A researcher at Queen’s University Belfast in Ireland has developed a low-cost method to convert leftover barley from alcohol breweries into carbon, which can be used as renewable fuel for homes.
Breweries in the European Union throw away around 3.4 million tonnes of unspent grain every year. Using just 1kg of grain, Dr Ahmed Osman from the university’s School of Chemistry and Chemical Engineering has produced enough activated carbon to cover 100 football pitches.
“There are only a few steps in our low cost and novel approach – drying the grain out and a two-stage chemical and heat treatment using phosphoric acid and then a potassium hydroxide wash, both of which are very low cost chemical solutions,” explained Osman. “This then leaves us with activated carbon and carbon nanotubes – high value materials which are very much in demand.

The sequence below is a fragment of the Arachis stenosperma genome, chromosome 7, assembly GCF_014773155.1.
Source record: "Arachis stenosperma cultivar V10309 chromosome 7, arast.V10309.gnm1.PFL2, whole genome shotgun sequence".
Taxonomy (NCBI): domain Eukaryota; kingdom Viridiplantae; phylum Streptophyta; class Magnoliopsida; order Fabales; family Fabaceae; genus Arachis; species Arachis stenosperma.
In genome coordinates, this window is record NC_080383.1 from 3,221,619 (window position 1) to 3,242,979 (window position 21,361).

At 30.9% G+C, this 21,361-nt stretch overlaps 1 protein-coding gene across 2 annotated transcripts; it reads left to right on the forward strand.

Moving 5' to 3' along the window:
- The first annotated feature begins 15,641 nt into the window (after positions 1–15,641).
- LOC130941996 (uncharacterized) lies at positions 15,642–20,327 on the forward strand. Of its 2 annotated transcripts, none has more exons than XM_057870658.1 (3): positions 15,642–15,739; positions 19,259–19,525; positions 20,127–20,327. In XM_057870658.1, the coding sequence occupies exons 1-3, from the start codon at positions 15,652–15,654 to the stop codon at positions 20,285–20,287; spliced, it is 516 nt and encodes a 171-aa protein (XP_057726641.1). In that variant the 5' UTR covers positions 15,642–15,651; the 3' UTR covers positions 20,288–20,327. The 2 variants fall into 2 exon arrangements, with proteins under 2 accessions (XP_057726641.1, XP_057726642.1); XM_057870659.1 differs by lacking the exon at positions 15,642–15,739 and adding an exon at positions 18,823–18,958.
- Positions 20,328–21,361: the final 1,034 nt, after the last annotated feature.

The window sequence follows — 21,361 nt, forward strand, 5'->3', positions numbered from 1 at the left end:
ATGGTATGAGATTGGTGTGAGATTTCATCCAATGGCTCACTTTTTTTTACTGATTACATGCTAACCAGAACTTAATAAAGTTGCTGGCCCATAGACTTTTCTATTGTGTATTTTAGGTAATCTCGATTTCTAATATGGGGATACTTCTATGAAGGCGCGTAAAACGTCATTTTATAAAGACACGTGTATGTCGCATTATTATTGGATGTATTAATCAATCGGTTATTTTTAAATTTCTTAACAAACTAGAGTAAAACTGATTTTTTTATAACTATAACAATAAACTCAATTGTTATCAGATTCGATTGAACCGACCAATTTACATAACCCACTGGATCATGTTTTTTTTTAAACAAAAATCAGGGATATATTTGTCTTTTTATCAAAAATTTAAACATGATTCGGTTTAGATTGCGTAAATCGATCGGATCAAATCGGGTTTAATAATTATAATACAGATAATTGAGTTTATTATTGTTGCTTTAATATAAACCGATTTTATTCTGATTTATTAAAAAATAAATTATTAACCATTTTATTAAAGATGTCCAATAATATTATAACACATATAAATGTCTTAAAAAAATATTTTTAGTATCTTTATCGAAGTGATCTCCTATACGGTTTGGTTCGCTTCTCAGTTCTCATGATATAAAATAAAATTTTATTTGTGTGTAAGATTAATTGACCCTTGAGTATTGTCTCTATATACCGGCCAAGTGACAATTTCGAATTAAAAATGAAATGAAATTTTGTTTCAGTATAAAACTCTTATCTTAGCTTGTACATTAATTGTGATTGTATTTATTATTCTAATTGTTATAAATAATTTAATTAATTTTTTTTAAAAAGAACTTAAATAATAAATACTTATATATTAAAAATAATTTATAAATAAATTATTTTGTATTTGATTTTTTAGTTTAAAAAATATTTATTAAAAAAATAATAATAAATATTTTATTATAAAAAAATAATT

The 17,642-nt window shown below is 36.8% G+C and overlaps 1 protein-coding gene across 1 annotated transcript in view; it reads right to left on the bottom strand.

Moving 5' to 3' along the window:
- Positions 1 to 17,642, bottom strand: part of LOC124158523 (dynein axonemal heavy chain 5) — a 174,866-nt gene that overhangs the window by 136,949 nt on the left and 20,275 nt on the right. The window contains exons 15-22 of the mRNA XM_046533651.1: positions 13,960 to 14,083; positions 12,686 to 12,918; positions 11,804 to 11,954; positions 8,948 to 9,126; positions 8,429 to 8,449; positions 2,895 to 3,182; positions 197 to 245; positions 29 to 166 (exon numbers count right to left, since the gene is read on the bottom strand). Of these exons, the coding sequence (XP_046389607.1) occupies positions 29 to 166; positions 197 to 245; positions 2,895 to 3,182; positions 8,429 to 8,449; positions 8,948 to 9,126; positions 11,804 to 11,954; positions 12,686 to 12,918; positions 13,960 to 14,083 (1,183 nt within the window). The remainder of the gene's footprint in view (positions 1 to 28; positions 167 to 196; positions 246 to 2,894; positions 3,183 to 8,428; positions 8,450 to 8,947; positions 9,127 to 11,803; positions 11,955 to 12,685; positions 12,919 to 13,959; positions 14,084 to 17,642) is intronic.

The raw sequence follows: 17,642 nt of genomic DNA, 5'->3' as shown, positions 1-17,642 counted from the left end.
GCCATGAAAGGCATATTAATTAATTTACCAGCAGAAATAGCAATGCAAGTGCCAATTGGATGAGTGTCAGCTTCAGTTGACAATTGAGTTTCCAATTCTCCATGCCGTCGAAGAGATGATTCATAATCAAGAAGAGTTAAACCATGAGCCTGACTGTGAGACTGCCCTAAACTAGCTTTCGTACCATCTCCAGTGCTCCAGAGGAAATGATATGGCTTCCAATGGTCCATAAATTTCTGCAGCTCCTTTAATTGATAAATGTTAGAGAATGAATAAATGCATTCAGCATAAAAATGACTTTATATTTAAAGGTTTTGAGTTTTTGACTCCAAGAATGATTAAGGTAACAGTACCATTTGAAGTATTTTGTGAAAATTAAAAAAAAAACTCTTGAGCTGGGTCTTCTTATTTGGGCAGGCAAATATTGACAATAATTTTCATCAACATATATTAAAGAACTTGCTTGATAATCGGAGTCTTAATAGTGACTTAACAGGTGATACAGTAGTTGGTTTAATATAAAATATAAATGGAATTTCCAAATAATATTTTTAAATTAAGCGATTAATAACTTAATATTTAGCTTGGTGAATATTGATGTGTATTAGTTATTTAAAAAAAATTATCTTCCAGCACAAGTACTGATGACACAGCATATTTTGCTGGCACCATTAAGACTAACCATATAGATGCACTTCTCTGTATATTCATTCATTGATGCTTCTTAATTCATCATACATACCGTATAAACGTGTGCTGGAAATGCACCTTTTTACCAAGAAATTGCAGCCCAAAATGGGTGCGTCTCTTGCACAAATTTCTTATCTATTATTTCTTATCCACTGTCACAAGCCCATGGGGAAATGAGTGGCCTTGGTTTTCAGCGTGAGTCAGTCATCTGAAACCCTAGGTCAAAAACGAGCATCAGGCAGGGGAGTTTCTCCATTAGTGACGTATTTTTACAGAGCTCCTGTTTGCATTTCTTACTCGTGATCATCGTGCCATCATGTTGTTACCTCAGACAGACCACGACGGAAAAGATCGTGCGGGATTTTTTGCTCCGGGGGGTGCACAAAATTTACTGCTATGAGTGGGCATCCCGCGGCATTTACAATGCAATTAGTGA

“Across the globe there is a real demand for carbon as it is used to create fuel for households, parts for water filters and charcoal for barbecues. If we are able to take something that would otherwise be a waste and turn it into a useful biofuel, it can only be a good thing for our planet. It could really help to solve global waste and energy problems.
“The synthesis of value-added products from barley waste is a prime example of the circular economy, by taking a waste food by-products and creating a high-value product. It has benefits to the environment and society through economic and social opportunities.”
The results of the project, which was funded by EPSRC and The Bryden Centre at Queen’s, have been published in the Journal of Chemical Technology and Biotechnology. The project was an international collaboration between Queen’s University Belfast, South West College and Sultan Qaboos University in Oman.
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